For some odd reason, while functions such as Customer Service and Sales have understood the power of Managing Expectations, ICT Management seem trail years behind. As customers we all know, that what we receive must match the expectations we had in order for us to be happy; wrong expectations lead to dissatisfaction whether the expectation comes from within you or from an outside source.
We have numerous possibilities to set the expectations right: strategy info, management newsletters, project kick-offs, info sessions, system demos, daily operations and communication but still we rarely utilize those moments for making a conscious effort to ease the customers’ minds. We may use system demo sessions to demonstrate the system functionality instead of painting a vivid picture of what the employees’ future will look and feel like. (When I speak about the end users in this article, I mean anyone affected by any project.)
So first, paint a realistic picture.
In order to succeed, the picture of the future painted in the first minutes of the change project must comply with the future that will eventually emerge. The project scope is the end users expectation. It’s then the job of the project/ change leader to make sure that it does or inform about the change in the expectation as soon a change in scope occurs. Science historian James Burke advices to ask the following questions repeatedly:
“If [enter your change here] is going to happen / be taken into use, would you like it / use it? If not, why not?” (McRaney, 2014)
Once you have everyone’s answer to that simple question, you then start to manage the project according to the reply and possibly direct expectations towards a more accepted future. Easy, right?
But what else can you do?
According to research by Stacie Petter, the task of managing expectations requires User involvement, Leadership and Trust (Petter, 2008). The more detailed list of actions (picture 1) reveals that most of the work happens together with the users, so applying only leadership strategies from above is not going to do the task. The users need to feel that they succeeded in the project; not the leaders of the project, but the users.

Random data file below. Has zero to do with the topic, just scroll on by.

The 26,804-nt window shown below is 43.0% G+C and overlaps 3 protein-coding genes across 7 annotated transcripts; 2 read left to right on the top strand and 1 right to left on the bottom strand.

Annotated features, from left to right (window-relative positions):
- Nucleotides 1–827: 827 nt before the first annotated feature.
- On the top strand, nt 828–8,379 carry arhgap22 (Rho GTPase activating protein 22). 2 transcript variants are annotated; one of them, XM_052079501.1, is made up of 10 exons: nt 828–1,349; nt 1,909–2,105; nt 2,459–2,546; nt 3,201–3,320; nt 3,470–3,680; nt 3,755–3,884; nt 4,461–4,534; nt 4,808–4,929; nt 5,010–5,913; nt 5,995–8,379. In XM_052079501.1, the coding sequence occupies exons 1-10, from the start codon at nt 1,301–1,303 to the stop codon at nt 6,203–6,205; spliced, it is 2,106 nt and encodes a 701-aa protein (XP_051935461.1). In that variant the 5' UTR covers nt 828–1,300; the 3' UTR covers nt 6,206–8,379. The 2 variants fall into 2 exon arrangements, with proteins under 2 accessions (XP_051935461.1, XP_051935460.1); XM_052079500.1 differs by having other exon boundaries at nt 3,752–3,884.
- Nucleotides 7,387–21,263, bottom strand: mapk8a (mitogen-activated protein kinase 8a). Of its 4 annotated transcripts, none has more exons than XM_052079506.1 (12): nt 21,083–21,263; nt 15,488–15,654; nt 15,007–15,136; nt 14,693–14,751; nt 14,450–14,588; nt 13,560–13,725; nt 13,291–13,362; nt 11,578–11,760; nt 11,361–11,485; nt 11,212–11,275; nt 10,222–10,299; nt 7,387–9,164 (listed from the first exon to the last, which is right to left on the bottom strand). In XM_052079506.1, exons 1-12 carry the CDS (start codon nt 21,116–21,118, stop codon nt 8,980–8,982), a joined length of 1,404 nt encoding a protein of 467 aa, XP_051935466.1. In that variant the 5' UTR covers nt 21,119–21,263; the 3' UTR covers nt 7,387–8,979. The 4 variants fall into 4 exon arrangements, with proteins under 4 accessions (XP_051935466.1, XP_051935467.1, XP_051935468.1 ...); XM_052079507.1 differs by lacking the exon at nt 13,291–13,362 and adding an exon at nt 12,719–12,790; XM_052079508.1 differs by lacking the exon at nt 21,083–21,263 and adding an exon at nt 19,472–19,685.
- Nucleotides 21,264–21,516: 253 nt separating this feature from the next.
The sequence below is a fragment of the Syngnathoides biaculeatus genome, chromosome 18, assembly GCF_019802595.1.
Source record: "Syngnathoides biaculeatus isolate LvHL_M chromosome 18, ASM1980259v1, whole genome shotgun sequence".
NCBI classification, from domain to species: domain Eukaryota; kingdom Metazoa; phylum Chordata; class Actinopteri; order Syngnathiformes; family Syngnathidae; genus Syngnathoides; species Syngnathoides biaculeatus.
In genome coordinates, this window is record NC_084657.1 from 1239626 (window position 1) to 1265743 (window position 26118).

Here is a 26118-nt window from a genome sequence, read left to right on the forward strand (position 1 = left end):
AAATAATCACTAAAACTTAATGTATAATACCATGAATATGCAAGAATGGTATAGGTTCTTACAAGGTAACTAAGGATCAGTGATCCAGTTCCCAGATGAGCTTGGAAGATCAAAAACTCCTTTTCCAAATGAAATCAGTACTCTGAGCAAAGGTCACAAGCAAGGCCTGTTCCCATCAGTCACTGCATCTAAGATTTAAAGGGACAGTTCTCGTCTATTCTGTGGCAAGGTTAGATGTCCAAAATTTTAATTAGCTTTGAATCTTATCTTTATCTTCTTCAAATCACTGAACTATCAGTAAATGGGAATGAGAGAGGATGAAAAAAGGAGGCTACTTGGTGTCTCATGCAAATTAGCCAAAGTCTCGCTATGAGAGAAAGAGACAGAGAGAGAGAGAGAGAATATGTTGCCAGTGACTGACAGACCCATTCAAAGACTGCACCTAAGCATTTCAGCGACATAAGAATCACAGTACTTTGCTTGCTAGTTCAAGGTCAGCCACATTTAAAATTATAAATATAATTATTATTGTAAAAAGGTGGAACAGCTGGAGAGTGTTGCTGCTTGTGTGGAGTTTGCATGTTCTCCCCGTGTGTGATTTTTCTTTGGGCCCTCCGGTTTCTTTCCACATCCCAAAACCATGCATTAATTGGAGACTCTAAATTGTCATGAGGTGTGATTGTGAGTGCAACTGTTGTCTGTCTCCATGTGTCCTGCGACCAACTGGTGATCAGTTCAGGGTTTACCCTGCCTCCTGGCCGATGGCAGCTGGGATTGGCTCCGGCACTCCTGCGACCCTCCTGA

Picture 1 – Source:http://blog.budzier.com/wp-content/uploads/2008/10/dsc03144.jpg
The psychological phenomenon behind the fact, that users who themselves can enjoy the success of the project, feel happier about the whole process, is a Consistency bias (Psychlopedia, 2014). This bias is a form of memory bias, where a person changes his/hers opinion about the event he/she just went through based on the feelings he/she has right now. So if the end users feel that they succeeded in the project, they are more likely to feel great about the end result than if they were only in the receiving end. This works for school projects (Safer, Levine & Drapalski 2014) as well as any other project you may find yourself in.
So what you need to do, is paint a realistic and vivid picture of the future and then make the journey a happy one for everyone. The advice applies to all projects from system implementations to changes in device policies, processes or even outsourcing situations. The user, the one affected, needs to feel that he/she knows what’s going to happen and is the one succeeding. This article listed a few simple steps to follow; if you find more, please add them as comments!
McRaney, D. (2014, March). YANSS podcast Episode 20.
Petter, S. (2008). Managing user expectations on software projects: Lessons from the trenches.International Journal of Project Management, 26(7), 699-770.
Psychlopedia. (2014, 07 23). Retrieved from http://psychlopedia.wikispaces.com/self-consistency+bias
Safer, Levine, & Drapalski. (2014, 07 23). Distortion in Memory for Emotions: The Contributions of Personality and Post-Event Knowledge. Retrieved from http://psp.sagepub.com/content/28/11/1495.short